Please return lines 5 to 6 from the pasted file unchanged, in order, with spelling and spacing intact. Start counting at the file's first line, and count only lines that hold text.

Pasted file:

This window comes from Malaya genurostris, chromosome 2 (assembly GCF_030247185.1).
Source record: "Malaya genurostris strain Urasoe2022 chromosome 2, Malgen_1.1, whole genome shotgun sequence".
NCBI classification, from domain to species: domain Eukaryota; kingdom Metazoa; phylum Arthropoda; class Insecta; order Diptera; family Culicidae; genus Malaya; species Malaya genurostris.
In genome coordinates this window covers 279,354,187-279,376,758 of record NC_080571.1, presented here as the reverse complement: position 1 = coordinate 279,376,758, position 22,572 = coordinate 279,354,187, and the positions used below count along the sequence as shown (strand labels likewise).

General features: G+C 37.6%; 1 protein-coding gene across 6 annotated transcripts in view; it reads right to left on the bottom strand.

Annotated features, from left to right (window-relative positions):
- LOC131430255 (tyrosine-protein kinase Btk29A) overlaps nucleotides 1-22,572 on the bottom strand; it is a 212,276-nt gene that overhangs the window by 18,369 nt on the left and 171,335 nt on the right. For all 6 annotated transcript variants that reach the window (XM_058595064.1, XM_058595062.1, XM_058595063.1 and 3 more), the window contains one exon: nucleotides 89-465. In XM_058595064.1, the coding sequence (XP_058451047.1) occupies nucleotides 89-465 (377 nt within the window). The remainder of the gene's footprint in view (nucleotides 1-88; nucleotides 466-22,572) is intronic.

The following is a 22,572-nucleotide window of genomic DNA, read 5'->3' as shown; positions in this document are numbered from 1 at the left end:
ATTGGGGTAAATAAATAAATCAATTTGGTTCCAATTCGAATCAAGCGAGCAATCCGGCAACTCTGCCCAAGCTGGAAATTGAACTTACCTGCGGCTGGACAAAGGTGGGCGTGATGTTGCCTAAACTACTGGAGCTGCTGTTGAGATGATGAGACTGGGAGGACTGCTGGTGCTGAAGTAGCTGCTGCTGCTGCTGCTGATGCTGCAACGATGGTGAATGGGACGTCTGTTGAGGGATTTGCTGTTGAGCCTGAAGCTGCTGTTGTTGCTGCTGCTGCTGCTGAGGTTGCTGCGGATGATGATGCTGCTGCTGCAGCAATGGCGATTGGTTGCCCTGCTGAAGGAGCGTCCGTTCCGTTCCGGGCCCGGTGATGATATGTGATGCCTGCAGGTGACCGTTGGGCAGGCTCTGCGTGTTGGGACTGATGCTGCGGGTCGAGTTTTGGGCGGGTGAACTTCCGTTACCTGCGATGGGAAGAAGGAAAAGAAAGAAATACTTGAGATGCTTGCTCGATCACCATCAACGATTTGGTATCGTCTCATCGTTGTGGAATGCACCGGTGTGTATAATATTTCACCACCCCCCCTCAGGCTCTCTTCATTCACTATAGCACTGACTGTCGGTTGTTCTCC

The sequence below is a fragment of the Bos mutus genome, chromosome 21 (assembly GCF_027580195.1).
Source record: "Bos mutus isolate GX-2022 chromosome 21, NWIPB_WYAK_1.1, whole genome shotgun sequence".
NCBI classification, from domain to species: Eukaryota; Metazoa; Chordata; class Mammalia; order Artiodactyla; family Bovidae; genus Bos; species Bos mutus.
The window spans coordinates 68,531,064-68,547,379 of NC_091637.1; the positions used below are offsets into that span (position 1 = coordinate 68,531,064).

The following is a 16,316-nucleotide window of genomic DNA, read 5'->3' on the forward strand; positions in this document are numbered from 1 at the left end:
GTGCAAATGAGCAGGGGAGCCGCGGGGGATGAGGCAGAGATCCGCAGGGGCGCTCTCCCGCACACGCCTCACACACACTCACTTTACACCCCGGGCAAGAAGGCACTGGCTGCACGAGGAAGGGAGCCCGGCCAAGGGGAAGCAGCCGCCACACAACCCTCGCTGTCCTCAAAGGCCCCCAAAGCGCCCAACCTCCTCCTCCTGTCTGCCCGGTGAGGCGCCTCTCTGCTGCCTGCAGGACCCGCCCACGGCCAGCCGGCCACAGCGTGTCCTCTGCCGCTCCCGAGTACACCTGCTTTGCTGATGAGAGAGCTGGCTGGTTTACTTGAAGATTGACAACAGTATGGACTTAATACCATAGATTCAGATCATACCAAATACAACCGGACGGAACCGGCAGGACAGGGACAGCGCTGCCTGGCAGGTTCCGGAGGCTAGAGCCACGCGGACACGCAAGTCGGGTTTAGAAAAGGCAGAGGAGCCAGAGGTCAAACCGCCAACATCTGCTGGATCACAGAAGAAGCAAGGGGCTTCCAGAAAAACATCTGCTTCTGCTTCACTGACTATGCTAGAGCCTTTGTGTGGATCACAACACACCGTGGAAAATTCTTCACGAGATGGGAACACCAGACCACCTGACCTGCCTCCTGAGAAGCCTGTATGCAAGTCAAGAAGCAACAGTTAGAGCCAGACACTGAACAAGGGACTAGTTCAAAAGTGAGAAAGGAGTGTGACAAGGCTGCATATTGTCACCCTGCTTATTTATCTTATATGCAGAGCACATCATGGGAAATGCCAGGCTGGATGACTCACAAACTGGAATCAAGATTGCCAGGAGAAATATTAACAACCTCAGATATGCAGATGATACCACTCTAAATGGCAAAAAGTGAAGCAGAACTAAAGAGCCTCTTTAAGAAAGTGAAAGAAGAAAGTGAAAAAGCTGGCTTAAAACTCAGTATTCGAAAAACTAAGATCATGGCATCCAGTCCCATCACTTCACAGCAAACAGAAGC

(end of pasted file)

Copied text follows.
General features: G+C 37.6%; 1 protein-coding gene across 6 annotated transcripts in view; it reads right to left on the bottom strand.

Annotated features, from left to right (window-relative positions):